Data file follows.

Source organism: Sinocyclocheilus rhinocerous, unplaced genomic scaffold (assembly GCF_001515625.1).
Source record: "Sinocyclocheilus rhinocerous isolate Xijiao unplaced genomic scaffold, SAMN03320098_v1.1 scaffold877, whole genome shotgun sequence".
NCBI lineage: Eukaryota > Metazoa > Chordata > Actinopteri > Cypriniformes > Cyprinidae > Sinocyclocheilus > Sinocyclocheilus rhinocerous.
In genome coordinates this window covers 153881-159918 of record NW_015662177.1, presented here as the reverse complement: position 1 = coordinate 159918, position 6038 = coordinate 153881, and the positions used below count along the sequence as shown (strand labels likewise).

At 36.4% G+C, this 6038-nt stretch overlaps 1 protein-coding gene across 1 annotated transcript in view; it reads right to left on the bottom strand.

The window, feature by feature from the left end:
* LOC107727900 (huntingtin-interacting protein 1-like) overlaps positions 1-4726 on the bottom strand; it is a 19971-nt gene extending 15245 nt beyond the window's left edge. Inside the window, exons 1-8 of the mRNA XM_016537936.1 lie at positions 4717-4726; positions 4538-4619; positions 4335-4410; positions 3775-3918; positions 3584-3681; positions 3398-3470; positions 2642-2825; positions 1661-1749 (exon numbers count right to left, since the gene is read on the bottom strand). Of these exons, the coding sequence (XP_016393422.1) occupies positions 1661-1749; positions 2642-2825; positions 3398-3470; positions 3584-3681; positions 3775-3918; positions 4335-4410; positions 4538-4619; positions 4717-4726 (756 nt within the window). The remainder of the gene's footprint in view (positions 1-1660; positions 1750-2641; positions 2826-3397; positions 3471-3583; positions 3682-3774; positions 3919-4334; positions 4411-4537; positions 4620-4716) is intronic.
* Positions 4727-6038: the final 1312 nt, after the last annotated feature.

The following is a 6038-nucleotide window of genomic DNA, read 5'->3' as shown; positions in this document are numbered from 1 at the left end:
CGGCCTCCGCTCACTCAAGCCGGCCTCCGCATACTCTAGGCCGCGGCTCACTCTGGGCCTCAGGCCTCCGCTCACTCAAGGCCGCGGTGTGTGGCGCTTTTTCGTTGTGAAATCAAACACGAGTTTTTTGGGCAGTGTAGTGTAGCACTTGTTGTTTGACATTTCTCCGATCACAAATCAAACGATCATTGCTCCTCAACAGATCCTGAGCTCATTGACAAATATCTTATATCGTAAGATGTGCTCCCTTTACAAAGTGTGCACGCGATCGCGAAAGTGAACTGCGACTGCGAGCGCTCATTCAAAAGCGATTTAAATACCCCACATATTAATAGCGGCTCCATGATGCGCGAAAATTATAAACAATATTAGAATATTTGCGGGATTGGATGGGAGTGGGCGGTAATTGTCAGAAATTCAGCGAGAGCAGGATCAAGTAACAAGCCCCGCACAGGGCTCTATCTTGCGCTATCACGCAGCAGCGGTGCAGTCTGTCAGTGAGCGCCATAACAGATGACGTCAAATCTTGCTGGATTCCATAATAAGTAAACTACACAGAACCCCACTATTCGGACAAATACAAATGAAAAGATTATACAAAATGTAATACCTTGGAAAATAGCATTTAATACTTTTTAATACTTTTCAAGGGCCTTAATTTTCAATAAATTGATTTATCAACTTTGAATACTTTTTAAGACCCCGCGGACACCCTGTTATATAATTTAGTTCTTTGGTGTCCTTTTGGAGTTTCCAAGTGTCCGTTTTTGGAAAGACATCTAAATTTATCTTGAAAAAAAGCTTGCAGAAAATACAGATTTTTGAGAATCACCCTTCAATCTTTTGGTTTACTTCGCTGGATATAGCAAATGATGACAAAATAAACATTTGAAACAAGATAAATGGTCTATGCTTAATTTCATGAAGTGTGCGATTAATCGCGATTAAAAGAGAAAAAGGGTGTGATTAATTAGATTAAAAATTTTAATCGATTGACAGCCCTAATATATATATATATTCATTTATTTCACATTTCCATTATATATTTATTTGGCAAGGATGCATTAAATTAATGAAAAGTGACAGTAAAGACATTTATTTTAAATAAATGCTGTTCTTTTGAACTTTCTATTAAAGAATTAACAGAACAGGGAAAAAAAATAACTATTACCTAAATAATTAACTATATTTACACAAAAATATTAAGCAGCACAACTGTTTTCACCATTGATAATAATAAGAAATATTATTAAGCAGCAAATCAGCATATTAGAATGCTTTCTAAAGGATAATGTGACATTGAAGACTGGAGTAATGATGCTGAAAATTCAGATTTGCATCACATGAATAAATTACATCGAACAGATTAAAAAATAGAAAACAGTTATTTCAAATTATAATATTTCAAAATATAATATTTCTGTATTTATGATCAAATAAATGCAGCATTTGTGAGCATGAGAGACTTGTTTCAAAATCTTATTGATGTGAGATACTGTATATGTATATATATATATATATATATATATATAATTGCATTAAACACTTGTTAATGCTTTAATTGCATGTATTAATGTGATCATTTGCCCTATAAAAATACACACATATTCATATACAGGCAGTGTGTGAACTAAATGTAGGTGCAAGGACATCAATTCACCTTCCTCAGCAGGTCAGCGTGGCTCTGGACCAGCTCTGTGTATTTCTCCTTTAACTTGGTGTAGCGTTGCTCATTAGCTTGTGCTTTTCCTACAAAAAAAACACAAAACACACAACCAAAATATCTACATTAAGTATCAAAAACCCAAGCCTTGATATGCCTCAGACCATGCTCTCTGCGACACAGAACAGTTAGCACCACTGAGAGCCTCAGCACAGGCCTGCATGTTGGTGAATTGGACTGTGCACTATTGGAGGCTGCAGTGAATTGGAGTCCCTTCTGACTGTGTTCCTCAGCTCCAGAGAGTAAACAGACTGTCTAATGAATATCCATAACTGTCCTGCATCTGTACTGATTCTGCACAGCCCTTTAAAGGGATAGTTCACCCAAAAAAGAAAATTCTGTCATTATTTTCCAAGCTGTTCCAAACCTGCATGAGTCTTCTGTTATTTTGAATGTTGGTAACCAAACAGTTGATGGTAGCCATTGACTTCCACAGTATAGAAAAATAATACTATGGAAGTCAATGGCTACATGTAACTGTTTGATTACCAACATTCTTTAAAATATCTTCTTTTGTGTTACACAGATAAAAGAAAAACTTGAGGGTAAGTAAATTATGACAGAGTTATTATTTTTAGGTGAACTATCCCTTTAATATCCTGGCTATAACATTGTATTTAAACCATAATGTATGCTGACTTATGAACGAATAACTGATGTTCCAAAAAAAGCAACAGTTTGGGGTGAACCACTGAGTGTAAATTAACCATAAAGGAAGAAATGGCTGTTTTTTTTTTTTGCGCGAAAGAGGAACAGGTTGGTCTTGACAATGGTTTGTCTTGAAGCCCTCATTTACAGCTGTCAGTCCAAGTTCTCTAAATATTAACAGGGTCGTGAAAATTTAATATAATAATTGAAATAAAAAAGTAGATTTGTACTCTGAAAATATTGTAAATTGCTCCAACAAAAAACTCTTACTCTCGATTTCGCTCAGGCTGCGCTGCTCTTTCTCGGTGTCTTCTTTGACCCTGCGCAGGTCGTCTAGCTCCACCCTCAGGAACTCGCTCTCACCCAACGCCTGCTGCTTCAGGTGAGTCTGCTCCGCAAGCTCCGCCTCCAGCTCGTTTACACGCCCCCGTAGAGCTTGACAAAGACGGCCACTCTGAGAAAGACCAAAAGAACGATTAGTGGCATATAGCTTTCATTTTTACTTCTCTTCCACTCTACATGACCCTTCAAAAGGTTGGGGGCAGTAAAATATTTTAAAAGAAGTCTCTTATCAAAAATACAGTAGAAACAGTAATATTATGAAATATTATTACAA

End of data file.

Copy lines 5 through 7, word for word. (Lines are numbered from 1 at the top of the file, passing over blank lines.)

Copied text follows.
At 36.4% G+C, this 6038-nt stretch overlaps 1 protein-coding gene across 1 annotated transcript in view; it reads right to left on the bottom strand.

The window, feature by feature from the left end:
* LOC107727900 (huntingtin-interacting protein 1-like) overlaps positions 1-4726 on the bottom strand; it is a 19971-nt gene extending 15245 nt beyond the window's left edge. Inside the window, exons 1-8 of the mRNA XM_016537936.1 lie at positions 4717-4726; positions 4538-4619; positions 4335-4410; positions 3775-3918; positions 3584-3681; positions 3398-3470; positions 2642-2825; positions 1661-1749 (exon numbers count right to left, since the gene is read on the bottom strand). Of these exons, the coding sequence (XP_016393422.1) occupies positions 1661-1749; positions 2642-2825; positions 3398-3470; positions 3584-3681; positions 3775-3918; positions 4335-4410; positions 4538-4619; positions 4717-4726 (756 nt within the window). The remainder of the gene's footprint in view (positions 1-1660; positions 1750-2641; positions 2826-3397; positions 3471-3583; positions 3682-3774; positions 3919-4334; positions 4411-4537; positions 4620-4716) is intronic.